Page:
Wednesday, May 25th, 2022

Saturday travel…

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Cambridge Railway Station


Cambridge Railway Station is one of my serious stresses when it comes to living in Cambridge. Actually, it was my first impression of Cambridge years ago when I arrived here for a job interview. Coming from a proper city, I was amazed at how small it was. In all fairness, over the past few years it has gotten better- an ATM machine, Marks and Spencer have made a difference. However, there are still many things that are a complete joke:
  • The station actually isn’t in Cambridge. Of course there are various historical anecdotes about why this is the case. To be honest, I don’t really care – it should be in the city centre (not a good 10 mins walk away from it).
  • The area around the station looks like something out of a deprived city – lots of old manufacturing sites and random land.
  • Marks and Spencer – doesn’t open until later in the morning. Clearly there isn’t a market for their goods first thing in the morning.
  • WH Smith – the only railway station I have ever been in the UK where the newsagent is closed at 7PM (but there are still trains running at that time).
  • Upper Crust – from history at the weekend it can still be closed at 8AM. Well I guess the staff who work there have to have a long lay in bed from time to time right ?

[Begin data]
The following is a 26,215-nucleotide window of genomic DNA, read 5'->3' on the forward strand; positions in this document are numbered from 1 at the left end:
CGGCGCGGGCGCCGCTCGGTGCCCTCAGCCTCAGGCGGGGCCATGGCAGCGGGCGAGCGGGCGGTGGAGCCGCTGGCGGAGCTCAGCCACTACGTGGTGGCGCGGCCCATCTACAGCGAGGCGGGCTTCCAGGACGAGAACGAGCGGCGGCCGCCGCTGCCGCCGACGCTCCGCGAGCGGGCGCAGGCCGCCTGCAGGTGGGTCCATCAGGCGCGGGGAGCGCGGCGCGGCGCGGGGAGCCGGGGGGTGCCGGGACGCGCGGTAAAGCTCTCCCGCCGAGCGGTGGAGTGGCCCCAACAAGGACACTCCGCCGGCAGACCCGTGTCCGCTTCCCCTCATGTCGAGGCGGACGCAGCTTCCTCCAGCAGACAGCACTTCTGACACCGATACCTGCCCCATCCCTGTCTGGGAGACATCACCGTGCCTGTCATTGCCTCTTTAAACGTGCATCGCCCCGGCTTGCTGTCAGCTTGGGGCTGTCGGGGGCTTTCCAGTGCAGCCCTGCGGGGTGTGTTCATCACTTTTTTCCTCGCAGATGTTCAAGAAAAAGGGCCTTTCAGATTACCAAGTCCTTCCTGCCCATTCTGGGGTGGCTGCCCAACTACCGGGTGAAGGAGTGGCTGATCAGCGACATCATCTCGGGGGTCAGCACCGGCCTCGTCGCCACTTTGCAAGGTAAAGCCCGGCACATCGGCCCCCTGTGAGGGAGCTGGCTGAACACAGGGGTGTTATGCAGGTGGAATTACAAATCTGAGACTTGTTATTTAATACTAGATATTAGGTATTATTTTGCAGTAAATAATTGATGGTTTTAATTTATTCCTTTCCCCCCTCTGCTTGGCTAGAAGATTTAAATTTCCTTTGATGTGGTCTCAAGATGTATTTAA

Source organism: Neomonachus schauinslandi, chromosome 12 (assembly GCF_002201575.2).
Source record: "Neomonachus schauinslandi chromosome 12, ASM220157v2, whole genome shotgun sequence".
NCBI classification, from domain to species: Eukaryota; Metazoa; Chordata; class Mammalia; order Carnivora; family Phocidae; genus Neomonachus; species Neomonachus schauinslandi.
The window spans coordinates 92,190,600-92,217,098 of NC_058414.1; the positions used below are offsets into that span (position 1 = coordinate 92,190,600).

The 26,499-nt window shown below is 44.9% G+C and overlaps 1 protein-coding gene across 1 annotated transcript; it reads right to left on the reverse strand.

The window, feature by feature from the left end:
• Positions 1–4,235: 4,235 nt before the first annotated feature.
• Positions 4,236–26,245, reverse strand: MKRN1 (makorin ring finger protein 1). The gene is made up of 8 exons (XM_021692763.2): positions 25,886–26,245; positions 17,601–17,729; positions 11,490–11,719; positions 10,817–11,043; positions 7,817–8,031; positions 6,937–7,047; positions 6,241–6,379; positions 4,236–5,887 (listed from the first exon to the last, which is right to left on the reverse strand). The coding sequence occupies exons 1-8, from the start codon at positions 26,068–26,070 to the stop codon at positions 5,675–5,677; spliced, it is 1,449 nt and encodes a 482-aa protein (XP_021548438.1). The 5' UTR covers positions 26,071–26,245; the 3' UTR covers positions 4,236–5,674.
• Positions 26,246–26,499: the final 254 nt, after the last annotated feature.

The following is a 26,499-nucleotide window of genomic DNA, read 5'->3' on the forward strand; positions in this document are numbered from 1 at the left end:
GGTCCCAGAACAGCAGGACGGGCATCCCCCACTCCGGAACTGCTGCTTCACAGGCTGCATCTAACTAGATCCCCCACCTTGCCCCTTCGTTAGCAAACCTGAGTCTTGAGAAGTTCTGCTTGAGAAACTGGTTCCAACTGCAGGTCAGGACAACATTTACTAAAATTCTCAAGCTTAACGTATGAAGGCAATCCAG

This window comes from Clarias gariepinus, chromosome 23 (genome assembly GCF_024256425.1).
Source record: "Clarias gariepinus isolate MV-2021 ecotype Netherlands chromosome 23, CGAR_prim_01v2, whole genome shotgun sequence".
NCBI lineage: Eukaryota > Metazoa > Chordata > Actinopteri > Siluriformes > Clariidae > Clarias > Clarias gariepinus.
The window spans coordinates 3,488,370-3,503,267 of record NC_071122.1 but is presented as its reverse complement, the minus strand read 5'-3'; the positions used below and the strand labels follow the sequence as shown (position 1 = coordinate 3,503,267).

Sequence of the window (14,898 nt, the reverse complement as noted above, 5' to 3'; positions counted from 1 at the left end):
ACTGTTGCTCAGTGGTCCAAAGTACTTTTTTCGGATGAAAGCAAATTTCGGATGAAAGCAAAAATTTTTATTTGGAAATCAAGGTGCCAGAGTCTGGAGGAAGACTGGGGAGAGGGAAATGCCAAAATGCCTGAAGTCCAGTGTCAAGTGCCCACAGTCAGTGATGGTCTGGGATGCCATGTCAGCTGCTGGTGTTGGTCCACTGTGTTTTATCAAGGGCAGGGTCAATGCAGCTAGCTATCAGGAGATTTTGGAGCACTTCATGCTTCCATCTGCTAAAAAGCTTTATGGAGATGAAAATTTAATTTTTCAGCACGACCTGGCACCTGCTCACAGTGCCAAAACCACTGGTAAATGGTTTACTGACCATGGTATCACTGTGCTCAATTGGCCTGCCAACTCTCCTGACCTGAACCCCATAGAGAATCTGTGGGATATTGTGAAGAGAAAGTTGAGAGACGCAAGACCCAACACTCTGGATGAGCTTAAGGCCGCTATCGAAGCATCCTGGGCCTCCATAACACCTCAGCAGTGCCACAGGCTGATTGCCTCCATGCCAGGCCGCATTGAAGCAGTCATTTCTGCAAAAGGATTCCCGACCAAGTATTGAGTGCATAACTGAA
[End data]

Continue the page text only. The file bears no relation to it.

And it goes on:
• Car Park (aka Taxi Rank) – how often do I have to do a tour of the ticket machines to find one that actually works ? Well at least nowadays the machines take all valid coinage – notes would be far too difficult. The car park also doubles as a taxi holding area – to trying to exit is a major pain. 
  • Exiting from the station – that gate that leads to the car park is never open – why do I have to walk 5 minutes extra (even if a member of staff is there to check my ticket) ?
Buying a ticket is also a major pain. There are several automated ticket machines. However, the user interface has clearly been constructed by a 19 year old who never actually has used a ticket machine and hasn’t a clue about user interface design. Of course maybe he doesn’t need to use a ticket machine since his mother buys his clothes for him. Mensa take note – anyone who can buy a same day return to London Kings Cross in under 3 minutes deserves membership.
In short, if you need to buy a ticket allow at least 10 mins to do so.
Of course train passenger traffic is highly predictable and the problem could be mitigated by having extra staff (taken from the pool of the token British Rail staff who hang around with blue jackets talking to each other) sell tickets.
Lastly the biggest problem is the layout of the station. In the past year they’ve added automatic gates that compound the problem of foot traffic in and out of the station. You end up having people bumping into each other and obstructed by the queue to the ticket machines. At peak times it’s like that 80’s TV show “It’s a knockout” !

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